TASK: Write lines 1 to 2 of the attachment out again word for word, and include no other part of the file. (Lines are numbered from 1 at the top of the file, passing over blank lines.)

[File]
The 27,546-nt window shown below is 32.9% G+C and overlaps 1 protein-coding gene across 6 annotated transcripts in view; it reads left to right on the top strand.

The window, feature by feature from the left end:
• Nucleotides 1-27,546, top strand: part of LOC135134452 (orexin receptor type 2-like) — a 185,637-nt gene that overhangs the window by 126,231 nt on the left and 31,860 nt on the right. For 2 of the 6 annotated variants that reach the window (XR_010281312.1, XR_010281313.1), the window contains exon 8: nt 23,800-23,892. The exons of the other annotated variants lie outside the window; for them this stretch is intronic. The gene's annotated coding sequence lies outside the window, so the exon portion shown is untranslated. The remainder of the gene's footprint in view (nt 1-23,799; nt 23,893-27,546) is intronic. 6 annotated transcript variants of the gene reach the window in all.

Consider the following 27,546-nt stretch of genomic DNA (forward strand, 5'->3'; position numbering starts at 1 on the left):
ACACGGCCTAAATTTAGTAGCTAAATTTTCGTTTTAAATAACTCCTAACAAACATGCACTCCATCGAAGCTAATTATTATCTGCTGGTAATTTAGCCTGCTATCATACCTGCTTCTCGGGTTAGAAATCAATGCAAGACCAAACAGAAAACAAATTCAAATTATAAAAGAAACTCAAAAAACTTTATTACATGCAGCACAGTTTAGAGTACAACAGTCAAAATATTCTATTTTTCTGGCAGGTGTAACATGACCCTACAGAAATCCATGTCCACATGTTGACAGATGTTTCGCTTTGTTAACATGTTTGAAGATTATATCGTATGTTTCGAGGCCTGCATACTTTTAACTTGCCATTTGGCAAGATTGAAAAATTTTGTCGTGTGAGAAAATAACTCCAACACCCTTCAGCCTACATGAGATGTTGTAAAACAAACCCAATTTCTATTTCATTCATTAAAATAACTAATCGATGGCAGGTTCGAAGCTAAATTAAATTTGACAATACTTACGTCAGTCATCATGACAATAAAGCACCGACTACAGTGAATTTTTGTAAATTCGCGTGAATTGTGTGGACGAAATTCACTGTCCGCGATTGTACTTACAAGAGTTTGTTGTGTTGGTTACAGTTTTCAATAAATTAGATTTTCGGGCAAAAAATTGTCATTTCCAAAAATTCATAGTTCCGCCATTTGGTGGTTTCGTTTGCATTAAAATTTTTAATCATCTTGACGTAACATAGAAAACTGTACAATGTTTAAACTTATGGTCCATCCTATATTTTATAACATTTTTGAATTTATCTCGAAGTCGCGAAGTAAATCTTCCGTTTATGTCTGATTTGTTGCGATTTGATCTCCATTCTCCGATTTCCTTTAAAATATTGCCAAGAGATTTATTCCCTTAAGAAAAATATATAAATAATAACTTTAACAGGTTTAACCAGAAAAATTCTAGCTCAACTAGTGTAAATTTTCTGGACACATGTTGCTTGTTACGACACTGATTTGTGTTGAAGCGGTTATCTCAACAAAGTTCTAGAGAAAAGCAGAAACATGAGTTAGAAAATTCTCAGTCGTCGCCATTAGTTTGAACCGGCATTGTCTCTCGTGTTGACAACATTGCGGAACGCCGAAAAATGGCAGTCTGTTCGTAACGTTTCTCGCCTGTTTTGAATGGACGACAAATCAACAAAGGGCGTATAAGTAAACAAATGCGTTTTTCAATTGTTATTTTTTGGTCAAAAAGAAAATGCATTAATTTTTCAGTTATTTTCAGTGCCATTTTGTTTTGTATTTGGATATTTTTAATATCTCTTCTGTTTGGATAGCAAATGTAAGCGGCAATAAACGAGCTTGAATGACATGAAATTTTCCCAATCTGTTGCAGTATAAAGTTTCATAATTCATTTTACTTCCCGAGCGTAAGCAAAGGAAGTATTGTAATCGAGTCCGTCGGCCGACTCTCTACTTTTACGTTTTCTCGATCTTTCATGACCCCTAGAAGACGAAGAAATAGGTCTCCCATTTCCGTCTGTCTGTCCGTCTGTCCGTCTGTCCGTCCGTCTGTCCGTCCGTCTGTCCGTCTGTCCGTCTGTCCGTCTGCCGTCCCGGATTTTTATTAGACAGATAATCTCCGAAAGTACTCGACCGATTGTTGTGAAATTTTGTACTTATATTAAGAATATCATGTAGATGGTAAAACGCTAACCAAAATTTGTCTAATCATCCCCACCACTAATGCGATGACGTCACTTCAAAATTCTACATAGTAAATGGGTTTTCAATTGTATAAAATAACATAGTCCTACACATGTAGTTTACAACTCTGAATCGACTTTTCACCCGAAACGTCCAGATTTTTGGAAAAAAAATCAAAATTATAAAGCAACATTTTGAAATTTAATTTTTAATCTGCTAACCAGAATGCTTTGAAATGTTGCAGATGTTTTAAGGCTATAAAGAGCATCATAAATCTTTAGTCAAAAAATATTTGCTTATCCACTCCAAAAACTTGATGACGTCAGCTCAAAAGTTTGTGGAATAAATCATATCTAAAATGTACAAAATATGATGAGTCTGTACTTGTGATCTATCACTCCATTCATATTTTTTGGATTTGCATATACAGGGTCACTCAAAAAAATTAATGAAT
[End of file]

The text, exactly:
The 27,546-nt window shown below is 32.9% G+C and overlaps 1 protein-coding gene across 6 annotated transcripts in view; it reads left to right on the top strand.

The window, feature by feature from the left end: